In coloured high water, use a large streamer pattern, up to the maximum size permitted in the rules on the beat you are fishing.
This procedure effectively fishes all the river in front of you before moving downriver a few meters to repeat the process until you reach the end of the pool.
Streamer fishing when the river is running clear & near its summer level.
When the water is clear, I only go trout fly fishing with streamers if traditional fly fishing techniques have failed.
In this situation, I fish streamers using either a sink-tip line or a floating line tipped with a sinking polyleader and 5ft of 7lb fluorocarbon. The latter approach is my preference because it’s easy to change the sinking rate of the polyleader to fish pools of different depths.
To mitigate being smashed by big brown trout at dusk, switch to fishing a 10 lb fluorocarbon tippet.
Early in the season, when fly life is less prolific hungry brown trout will often aggressively take the big streamers as they compete for scarce food supplies. In summer, however, I tend to use smaller streamer fly patterns.
My technique for fishing streamers for trout in clear water is to cast the fly upriver into any likely deep water lie, hold the rod high to allow the fly to sink, then add downstream mend in the line, lower the rod, and strip the fly back through the pool.
Repeating that process by varying the casting angle and speed of retrieve on fishing through the pool.
Streamer and nymph fly fishing method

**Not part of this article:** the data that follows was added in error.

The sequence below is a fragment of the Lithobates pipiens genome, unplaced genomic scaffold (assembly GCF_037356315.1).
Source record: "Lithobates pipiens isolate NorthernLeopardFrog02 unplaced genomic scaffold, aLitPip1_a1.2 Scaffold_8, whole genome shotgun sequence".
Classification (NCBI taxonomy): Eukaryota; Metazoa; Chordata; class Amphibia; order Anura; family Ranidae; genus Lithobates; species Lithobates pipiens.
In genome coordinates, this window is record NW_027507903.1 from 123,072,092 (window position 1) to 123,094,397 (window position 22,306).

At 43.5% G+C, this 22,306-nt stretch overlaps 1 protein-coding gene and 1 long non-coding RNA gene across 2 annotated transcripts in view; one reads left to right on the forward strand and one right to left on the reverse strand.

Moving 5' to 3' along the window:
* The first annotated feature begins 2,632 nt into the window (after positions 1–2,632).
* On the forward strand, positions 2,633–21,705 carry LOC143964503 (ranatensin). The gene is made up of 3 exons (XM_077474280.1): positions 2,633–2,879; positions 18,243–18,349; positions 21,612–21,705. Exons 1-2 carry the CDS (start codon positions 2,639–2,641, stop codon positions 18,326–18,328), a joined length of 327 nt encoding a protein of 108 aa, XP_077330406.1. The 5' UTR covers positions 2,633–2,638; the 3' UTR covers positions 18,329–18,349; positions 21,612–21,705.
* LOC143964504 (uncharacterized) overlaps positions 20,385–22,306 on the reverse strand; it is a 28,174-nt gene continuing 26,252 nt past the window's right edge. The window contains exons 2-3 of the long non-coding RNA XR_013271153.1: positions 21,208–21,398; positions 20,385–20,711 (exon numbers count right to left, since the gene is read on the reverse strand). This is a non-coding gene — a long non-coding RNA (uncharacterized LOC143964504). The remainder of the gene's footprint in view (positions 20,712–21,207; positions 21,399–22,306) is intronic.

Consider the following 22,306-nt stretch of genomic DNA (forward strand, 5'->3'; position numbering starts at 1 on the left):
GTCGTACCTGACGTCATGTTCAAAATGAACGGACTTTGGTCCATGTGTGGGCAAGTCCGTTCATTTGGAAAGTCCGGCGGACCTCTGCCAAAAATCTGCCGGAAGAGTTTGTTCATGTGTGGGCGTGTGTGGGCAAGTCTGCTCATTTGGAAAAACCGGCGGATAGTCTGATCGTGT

Another approach to fishing streamers through deep pools is fishing a small heavy streamer pattern on the point of a French Leader set-up and a small nymph on a dropper about 18 inches above the streamer on a 6 lbs fluorocarbon tippet.
Begin at the pool tail and fish upriver using streamers tied on jig hooks, which minimise fouling on the riverbed.
Cast the flies upriver, allow them to sink to the riverbed and guide the streamer downriver slightly faster than the current; that imitates a small fish chasing the nymph…
you are trying to induce that competitive instinct of trout!
Ensure you have a loop of line off the reel because takes with this approach can be savage. After setting the hook, let the trout take some line until you know its size.
I’ve found that upside-down streamers or streamers tied on jig hooks are the best flies for high water conditions.
Streamer fishing at dusk & dawn in shallow water
Trout become less cautious when it becomes dark and move into shallower water to feed on small fish and fry, especially in the summer months. Therefore, this is a great time to spend fly fishing with streamers for trout.
When the light begins to fail on the Welsh Dee, I’ve caught some lovely brown trout fishing streamers in the long shallow glides and pool tails, which earlier in the day seemed devoid of trout.
In the evening, I fish large streamer fly patterns on a floating line tipped with a 5ft floating or intermediate polyleader and a 3ft tippet of 10lb fluorocarbon.
Typically, I cast the flies directly across to the far bank and allow them to swing around in the current to the dangle with a very slow retrieve. If that doesn’t work, try experimenting with different casting angles and speeds of retrieve.
If you are interested in fly fishing with streamers for trout there are some excellent day ticket beats on the Welsh Dee.
It’s exciting streamer fishing for brown trout on the Welsh Dee. I love those aggressive takes and the sound of the…
reel singing as a Big Trout tears off downriver.
I hope this article has inspired you to have a go at fly fishing with streamers. It is definitely worth a go because you’re likely to hook a trophy brown.